Calling the album, “Brutal Honesty” a classic, is a bold statement in today’s musical climate – in truth the new wave rap movement probably wouldn’t even be able to recognize a hip-hop classic anymore. The genre’s aesthetics have changed, the artist’s intrinsic values have evolved. However hip-hop’s core principles cannot be denied. The urge and will, to spread knowledge, tell stories, stimulate thought, and ignite emotions, still drives the bulk of the genre’s momentum. The notable difference is, some artists have a knack for only talking shit, while others are adept at communicating a wide range of messages that matter, and entertain at the same time. Black_Hart! Falls into this latter category.
“Brutal Honesty” is his fourth album, and his second commercial release. And as can be expected, from an album that sounds like it came straight out of hip-hop’s golden age, it’s all about Black_Hart!’s rhymes. His voice is unique and abrasively powerful. His eloquence and articulateness are almost unparalleled in the underground game. His rhyme-structuring is one of a kind compared to the slurring trappers, and his lyrical content is relevant and thought-provoking.
From the moment you jump into the driving opening track, “Sabbatical In Purgatory”, Black_Hart! is living proof that as long as artists stay true to themselves, they can make amazing music, regardless of their stylistic and sound choices. Unwavering authenticity continues to give Black_Hart! credibility, as spits his way through “Emperor’s New Closure”, on top of a buoyant and volatile beat.
The album keeps rolling along in strong fashion and the third track, “Woke”, slams even harder than the previous cut. Black_Hart! juxtaposes the rumbling of his thunderous delivery, against the melodic croon of Joey Crass. These variants give the track even more across-the-board appeal. “Yin Meets Yang” featuring Soulistic, sees Black_Hart! balance the equation between men and women, and elaborate on the importance of both, in a relationship and in life.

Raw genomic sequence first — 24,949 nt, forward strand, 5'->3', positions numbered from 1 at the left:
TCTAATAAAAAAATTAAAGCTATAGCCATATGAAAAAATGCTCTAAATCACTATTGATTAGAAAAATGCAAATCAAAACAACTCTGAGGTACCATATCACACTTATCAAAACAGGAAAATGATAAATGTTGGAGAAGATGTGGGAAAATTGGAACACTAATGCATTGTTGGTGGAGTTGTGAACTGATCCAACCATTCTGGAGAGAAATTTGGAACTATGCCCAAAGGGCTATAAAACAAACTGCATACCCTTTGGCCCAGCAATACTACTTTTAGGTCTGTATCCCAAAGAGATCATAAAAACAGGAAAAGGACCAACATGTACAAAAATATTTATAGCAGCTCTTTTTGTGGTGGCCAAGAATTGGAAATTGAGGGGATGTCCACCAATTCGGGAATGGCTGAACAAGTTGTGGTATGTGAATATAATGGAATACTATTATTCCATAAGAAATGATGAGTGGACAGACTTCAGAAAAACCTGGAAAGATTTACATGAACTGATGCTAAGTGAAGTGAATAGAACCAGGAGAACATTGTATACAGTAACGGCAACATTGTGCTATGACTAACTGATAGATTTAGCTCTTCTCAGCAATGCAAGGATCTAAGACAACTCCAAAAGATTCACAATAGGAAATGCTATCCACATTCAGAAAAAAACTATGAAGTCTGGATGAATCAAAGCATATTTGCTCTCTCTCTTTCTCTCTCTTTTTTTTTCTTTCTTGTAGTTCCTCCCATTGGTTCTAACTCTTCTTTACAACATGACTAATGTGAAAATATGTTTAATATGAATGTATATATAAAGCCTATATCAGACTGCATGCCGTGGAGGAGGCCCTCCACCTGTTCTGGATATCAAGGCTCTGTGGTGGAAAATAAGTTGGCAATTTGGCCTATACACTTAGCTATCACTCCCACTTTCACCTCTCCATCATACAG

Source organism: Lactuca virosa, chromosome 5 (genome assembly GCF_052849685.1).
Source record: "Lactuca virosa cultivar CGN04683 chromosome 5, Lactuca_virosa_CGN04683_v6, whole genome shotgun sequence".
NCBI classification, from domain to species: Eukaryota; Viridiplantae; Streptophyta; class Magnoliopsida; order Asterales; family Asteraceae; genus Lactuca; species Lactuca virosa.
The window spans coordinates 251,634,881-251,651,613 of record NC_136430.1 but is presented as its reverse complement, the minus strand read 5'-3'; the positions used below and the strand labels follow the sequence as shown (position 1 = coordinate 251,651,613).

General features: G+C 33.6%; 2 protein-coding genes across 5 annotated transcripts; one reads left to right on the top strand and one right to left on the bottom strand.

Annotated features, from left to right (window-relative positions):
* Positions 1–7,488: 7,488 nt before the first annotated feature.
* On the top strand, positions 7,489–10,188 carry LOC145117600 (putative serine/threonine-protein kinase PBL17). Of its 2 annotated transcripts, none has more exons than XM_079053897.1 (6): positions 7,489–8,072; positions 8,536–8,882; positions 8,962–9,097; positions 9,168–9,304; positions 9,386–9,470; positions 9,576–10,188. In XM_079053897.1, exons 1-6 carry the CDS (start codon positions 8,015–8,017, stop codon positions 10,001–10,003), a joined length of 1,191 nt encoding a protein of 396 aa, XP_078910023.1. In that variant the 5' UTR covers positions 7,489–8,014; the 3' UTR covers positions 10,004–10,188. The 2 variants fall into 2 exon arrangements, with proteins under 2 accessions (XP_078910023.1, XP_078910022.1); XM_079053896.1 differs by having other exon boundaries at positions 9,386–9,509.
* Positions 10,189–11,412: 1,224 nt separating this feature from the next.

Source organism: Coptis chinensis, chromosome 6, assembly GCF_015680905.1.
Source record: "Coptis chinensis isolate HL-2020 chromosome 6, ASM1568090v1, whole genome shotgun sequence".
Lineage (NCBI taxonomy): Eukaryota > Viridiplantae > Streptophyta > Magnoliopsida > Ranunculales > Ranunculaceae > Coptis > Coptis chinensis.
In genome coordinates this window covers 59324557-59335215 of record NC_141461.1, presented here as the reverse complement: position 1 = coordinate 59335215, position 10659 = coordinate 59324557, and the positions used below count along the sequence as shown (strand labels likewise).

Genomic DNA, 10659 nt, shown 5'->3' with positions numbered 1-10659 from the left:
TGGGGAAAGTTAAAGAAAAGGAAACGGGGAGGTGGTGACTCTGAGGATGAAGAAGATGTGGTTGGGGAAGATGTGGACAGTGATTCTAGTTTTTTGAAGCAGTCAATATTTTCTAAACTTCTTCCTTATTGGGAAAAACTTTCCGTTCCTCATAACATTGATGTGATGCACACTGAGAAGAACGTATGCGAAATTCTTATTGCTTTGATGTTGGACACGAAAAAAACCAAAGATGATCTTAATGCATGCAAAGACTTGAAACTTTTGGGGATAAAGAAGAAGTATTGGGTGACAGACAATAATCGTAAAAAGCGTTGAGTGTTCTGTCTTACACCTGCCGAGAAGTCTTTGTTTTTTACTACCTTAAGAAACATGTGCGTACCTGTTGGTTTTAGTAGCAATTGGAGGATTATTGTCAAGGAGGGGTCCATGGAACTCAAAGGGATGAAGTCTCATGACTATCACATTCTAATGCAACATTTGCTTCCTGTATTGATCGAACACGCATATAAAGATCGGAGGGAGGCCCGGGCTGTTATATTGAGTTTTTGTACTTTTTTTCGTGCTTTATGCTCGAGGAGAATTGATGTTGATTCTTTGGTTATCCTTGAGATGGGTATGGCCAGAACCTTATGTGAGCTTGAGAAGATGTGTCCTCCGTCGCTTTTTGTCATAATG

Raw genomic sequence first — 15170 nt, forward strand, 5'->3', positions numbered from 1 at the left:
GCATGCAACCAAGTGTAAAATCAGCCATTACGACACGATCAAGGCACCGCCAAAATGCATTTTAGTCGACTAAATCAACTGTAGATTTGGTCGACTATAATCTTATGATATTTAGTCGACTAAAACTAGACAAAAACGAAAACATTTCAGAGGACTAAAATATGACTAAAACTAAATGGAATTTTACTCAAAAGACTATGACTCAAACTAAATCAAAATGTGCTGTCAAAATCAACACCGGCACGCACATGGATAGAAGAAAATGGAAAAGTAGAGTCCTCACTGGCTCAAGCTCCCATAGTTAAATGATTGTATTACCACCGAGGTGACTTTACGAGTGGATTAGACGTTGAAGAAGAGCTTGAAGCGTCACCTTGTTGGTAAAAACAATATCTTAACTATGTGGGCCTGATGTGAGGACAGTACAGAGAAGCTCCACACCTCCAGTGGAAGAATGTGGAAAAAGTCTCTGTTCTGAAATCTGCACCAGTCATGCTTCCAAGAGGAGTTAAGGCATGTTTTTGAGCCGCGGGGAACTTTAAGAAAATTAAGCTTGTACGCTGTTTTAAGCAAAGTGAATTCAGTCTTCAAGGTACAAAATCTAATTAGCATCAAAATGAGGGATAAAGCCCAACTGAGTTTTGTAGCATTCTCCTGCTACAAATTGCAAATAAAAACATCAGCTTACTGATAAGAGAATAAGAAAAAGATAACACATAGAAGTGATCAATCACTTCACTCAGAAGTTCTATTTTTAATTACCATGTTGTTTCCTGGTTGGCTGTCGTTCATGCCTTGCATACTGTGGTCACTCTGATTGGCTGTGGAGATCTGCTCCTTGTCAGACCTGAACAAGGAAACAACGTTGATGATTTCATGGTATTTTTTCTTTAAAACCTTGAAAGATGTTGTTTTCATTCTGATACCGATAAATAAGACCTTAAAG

“Brutal Honesty” shows us the flipside of the coin, compared to the previous track, and opens with these words: “The most bravest thing a man can do, is be honest, cause most people can’t handle the truth. Just being brutally honest, girl you probably hate my fucking guts, but I had to cut you off to keep from hating you.” Black_Hart! is a master at timing the change in his flow, giving every beat drop a dramatic suspense where the listener knows a cutting punchline is coming up.
“Shoulders of Giants”, which features Soulistic, opens with a piano-driven intro, which evolves into a larger-than-life cinematic string ensemble, before the sticky beat kicks in. “King of Kings” is even more epic, sonically, as Black_Hart! unleashes his voice, building his raps with intensity. There isn’t one verse on the track that doesn’t sound like it came straight from his soul.
Black_Hart! does a fantastic job of combining his knowledge with his brilliant brand of rhyme on “Icarus Wings” featuring Raye Lit. “Angels” features well-known producer, writer, engineer and artist, Tone Jones.
The track is another expansive arrangement, allowing Black_Hart! to deliver some key pieces of afflicting emotions and insights, into the choice of life termination. The rapper’s rhymes warrant the listener’s full attention, as there are some serious lessons to be learned here.
“Fugitive Of Time” opens with the lines: “I still remember the first time I heard Wu-Tang…” Do I need to say more, about where Black_Hart! is coming from? Appreciating this music requires taking hip hop seriously and understanding what the artist is attempting to do.
The sound gets significantly better every listen, as you become more familiar with what Hip-hop was really meant to be. By the time the album closes with the radical drive of “Warrior’s Cloth”, it becomes clear that Black_Hart! has taken a step back to the genre’s roots, so that he can help bring the movement, and the culture, a few steps forward, in many ways.